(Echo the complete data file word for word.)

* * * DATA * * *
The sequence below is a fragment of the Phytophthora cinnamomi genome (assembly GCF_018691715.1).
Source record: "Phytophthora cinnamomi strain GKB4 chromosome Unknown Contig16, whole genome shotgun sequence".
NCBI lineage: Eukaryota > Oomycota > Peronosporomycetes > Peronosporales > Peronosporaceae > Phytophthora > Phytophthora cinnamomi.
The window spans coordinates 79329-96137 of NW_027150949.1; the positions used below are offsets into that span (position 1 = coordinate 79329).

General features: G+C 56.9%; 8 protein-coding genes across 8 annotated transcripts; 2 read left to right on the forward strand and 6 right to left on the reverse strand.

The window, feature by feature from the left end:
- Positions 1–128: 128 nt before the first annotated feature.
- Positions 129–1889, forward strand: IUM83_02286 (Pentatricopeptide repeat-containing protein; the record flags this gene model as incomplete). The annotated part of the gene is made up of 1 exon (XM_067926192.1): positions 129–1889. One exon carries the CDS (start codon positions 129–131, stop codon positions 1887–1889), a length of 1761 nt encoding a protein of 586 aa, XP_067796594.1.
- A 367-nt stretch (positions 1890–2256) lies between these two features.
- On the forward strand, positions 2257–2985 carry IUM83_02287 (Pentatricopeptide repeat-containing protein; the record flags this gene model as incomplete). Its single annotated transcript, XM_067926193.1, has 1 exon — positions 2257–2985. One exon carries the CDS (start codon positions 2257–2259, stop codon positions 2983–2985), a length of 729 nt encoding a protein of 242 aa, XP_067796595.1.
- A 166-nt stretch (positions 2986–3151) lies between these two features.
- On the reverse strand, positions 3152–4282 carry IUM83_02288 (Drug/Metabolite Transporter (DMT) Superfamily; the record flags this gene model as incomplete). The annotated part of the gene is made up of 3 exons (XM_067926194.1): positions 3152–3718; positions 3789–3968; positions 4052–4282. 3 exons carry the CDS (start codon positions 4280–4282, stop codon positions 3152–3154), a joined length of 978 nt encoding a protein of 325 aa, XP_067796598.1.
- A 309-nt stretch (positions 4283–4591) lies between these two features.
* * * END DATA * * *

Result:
The sequence below is a fragment of the Phytophthora cinnamomi genome (assembly GCF_018691715.1).
Source record: "Phytophthora cinnamomi strain GKB4 chromosome Unknown Contig16, whole genome shotgun sequence".
NCBI lineage: Eukaryota > Oomycota > Peronosporomycetes > Peronosporales > Peronosporaceae > Phytophthora > Phytophthora cinnamomi.
The window spans coordinates 79329-96137 of NW_027150949.1; the positions used below are offsets into that span (position 1 = coordinate 79329).

General features: G+C 56.9%; 8 protein-coding genes across 8 annotated transcripts; 2 read left to right on the forward strand and 6 right to left on the reverse strand.

The window, feature by feature from the left end:
- Positions 1–128: 128 nt before the first annotated feature.
- Positions 129–1889, forward strand: IUM83_02286 (Pentatricopeptide repeat-containing protein; the record flags this gene model as incomplete). The annotated part of the gene is made up of 1 exon (XM_067926192.1): positions 129–1889. One exon carries the CDS (start codon positions 129–131, stop codon positions 1887–1889), a length of 1761 nt encoding a protein of 586 aa, XP_067796594.1.
- A 367-nt stretch (positions 1890–2256) lies between these two features.
- On the forward strand, positions 2257–2985 carry IUM83_02287 (Pentatricopeptide repeat-containing protein; the record flags this gene model as incomplete). Its single annotated transcript, XM_067926193.1, has 1 exon — positions 2257–2985. One exon carries the CDS (start codon positions 2257–2259, stop codon positions 2983–2985), a length of 729 nt encoding a protein of 242 aa, XP_067796595.1.
- A 166-nt stretch (positions 2986–3151) lies between these two features.
- On the reverse strand, positions 3152–4282 carry IUM83_02288 (Drug/Metabolite Transporter (DMT) Superfamily; the record flags this gene model as incomplete). The annotated part of the gene is made up of 3 exons (XM_067926194.1): positions 3152–3718; positions 3789–3968; positions 4052–4282. 3 exons carry the CDS (start codon positions 4280–4282, stop codon positions 3152–3154), a joined length of 978 nt encoding a protein of 325 aa, XP_067796598.1.
- A 309-nt stretch (positions 4283–4591) lies between these two features.